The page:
THE relationship between the United States and Israel has survived other trying times - the invasion of Lebanon, the Jonathan Pollard affair - and it will probably weather the current turbulence too.
The ties between the countries are rooted in shared cultural and political traditions. Though Israel's favorable rating in US opinion surveys has been slipping, substantial numbers of Americans continue to have a positive view of Israel. The chances of an open rift - with a cutoff of the billions of dollars in aid that flows from the US to Israel each year - are nil.
Still, tensions have mounted. The newest strain comes from allegations that Israel has broken written agreements by transferring Patriot-missile and other sophisticated military technology given it by the US. Such charges aren't new, but in the past Washington has smoothed them over. It's difficult to police what an ally does with such technology. And the Israelis, more than most recipients of US weaponry, have the intellectual and industrial tools to replicate or modify the items they receive.
Israel's government says the allegations are false and has opened its facilities to US inspection. The US should say that from now on it intends to enforce restrictions on the reexport of technology.
This bump in relations would be minor if it didn't feed larger tensions over US loan guarantees and Israeli settlement policy. The Bush administration has refused to approve even part of the loan guarantees unless the Shamir government agrees, at the least, not to break ground for any new settlements in the occupied territories.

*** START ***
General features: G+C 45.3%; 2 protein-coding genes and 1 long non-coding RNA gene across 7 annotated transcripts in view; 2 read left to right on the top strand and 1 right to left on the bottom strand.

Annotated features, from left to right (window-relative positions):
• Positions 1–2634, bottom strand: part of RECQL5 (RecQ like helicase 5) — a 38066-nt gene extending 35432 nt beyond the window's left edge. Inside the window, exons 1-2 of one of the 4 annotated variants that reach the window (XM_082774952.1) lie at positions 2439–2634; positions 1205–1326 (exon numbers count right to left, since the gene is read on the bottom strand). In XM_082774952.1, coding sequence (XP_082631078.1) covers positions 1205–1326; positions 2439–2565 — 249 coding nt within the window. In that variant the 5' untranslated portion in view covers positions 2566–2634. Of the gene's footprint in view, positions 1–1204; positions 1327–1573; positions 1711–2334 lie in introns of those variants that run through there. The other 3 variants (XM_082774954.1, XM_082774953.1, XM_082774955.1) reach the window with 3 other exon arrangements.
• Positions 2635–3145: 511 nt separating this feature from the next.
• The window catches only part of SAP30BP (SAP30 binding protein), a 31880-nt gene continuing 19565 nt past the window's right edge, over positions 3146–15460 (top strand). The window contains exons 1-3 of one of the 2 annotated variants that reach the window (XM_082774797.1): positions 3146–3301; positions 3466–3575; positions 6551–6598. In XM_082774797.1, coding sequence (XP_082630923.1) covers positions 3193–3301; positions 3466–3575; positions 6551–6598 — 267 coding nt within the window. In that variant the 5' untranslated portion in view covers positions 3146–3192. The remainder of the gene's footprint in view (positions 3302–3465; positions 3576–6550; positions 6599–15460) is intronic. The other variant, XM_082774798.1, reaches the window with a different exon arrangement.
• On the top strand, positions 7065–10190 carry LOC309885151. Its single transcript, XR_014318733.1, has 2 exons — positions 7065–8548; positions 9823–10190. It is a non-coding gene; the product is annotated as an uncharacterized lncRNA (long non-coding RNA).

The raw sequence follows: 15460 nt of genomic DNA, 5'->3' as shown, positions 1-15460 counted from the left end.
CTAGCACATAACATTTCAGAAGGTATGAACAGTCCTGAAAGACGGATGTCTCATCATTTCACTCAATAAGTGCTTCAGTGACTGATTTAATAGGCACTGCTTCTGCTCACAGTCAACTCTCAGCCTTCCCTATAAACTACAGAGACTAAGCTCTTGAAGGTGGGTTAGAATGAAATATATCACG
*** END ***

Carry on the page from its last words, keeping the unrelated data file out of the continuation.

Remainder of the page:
Minus this stance, President Bush's commitment to a land-for-peace resolution of the Middle East conflict would be hollow.
Will US firmness on this issue convince Israelis that Washington can't be trusted and turn them again to the Likud's hard-line leadership in the June elections?
Or will it force Israelis to examine more closely whether unfettered settlement-building is more important to their country's future than progress toward peace with the Palestinians and other Arabs?
The cold-war rationale of a strategic relationship has largely dissolved. But the US should make it clear that it remains a friend of Israel's, interested in its security and in helping it realize its considerable economic potential. The criticisms coming from the administration should be constructive, not angry.
The US should make the argument that its position on the peace talks and the settlements is intended to benefit Israel in the long term, no less than the Arabs.